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Computer Literacy: an introductory technology course designed for those with little or no prior computer background, offered at many two- and four-year schools as a general education course for non-CS majors
Computer Science 0: an introductory Computer Science course to target those CS majors who have little or no background with programming
Computer Science 1: first course in the introductory sequence of Computer Science courses introducing students to programming fundamentals
Computer Science 2: second course in the introductory sequence of Computer Science courses
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Structure of each injection module
Security injections cover a range of topics including integer overflow, buffer overflow, input validation, and secure development lifecycle. Each injection contains the following components:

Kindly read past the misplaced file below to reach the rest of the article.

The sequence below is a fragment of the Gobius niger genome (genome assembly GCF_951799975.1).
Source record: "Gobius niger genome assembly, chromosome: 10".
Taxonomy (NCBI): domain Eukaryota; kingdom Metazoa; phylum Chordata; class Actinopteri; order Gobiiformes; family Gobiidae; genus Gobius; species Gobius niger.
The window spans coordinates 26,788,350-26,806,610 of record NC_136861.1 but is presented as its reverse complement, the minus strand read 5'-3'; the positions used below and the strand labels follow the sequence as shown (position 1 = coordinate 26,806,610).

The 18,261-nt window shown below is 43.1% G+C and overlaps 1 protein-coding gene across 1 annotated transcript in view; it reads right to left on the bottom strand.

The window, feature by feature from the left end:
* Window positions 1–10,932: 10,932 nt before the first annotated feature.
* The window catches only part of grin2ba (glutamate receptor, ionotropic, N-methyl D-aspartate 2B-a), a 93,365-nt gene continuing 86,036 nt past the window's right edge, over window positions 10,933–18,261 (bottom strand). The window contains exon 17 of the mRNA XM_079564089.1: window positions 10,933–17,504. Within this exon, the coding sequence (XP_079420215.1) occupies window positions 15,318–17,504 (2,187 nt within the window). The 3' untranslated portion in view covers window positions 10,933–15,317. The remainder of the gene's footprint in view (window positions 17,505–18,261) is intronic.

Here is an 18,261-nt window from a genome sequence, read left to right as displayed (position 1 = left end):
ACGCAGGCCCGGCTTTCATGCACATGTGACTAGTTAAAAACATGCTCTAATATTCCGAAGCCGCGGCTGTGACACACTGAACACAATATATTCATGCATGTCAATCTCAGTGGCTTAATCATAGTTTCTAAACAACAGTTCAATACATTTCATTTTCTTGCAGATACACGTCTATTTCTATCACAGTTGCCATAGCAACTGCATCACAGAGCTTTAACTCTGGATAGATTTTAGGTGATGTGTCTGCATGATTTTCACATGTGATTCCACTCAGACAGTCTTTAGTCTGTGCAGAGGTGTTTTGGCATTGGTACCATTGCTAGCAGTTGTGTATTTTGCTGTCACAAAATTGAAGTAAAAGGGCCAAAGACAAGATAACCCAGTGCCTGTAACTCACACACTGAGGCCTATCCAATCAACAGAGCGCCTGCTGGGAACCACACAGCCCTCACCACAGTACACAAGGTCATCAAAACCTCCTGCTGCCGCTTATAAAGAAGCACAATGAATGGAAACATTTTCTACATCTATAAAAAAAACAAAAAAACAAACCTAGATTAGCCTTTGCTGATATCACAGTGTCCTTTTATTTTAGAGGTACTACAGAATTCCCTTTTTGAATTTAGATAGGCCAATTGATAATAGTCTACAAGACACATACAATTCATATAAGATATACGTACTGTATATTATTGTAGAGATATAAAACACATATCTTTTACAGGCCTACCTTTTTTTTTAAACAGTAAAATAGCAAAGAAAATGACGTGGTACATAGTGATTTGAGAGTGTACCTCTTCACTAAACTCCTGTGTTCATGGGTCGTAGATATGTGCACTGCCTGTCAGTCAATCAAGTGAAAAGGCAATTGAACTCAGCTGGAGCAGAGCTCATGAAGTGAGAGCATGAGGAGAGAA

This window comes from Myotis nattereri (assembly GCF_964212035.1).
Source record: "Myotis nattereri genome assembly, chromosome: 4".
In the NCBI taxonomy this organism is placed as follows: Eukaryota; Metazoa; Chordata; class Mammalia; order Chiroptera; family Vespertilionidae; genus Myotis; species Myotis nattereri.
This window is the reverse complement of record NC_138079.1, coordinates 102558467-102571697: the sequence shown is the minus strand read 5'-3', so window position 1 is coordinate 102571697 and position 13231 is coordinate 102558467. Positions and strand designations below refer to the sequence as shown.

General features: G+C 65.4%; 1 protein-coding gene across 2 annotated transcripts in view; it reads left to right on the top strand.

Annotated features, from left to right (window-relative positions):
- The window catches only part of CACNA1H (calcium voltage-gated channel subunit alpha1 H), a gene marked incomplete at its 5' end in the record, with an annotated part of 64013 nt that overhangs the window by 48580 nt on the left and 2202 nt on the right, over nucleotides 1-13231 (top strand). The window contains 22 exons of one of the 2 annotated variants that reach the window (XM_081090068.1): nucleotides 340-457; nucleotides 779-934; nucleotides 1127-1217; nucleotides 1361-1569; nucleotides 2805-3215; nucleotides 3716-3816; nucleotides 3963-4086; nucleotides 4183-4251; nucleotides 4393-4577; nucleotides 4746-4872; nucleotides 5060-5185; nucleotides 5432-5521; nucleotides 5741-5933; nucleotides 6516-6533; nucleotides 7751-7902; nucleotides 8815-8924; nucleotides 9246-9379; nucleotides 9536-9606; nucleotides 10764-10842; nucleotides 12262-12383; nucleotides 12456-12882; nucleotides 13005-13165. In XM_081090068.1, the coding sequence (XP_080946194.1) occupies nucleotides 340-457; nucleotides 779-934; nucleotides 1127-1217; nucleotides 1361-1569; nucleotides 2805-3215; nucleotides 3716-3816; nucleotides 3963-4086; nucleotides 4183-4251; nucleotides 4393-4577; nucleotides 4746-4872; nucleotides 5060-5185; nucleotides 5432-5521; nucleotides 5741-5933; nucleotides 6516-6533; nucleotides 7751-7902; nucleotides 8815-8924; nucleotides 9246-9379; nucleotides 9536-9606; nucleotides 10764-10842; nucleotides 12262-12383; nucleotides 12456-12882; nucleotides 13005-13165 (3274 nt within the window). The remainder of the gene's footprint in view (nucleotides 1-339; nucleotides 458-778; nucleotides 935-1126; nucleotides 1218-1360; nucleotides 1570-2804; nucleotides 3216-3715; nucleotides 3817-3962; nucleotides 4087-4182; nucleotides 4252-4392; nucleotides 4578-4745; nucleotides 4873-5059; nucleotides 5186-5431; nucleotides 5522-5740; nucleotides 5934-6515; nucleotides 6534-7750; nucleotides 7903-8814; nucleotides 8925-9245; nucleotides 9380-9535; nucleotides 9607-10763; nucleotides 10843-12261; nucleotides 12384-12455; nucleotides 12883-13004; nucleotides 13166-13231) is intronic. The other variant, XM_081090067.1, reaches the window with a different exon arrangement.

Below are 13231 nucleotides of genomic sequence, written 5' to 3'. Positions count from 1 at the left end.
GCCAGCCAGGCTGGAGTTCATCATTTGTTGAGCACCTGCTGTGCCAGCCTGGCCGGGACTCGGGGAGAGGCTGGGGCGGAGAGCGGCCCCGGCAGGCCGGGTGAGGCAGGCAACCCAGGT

- Background materials include a concise description of the module topic, the risk involved, a real world example, and some short non-programming exercises that students can complete.
- Laboratory/Homework Assignments provide active and engaging learning experiences, challenging students to “learn by doing.” They also provide motivation by presenting meaningful concepts in an engaging manner.
- Security Checklists: Checklists are used in many applications most notably in aviation safety – to reduce the likelihood of human error. While pre-flight checklists have been considered a key method in improving airline safety, checklists are increasingly used in software assurance. Well-developed checklists serve as reminders list and help ensure consistency and completeness. A security checklist is a well-defined set of procedures for identifying potential security concerns. Students will be asked to apply security checklists to programs or program fragments including code that they may have written as part of the lab assignment.
- Discussion questions ask the students to reflect upon the concepts introduced in the assignment and checklist, encouraging consideration of the various kinds of risks and how they might be mitigated. The inclusion of discussion and feedback questions requires students to reflect upon the process, the results, and the security implications of the new concept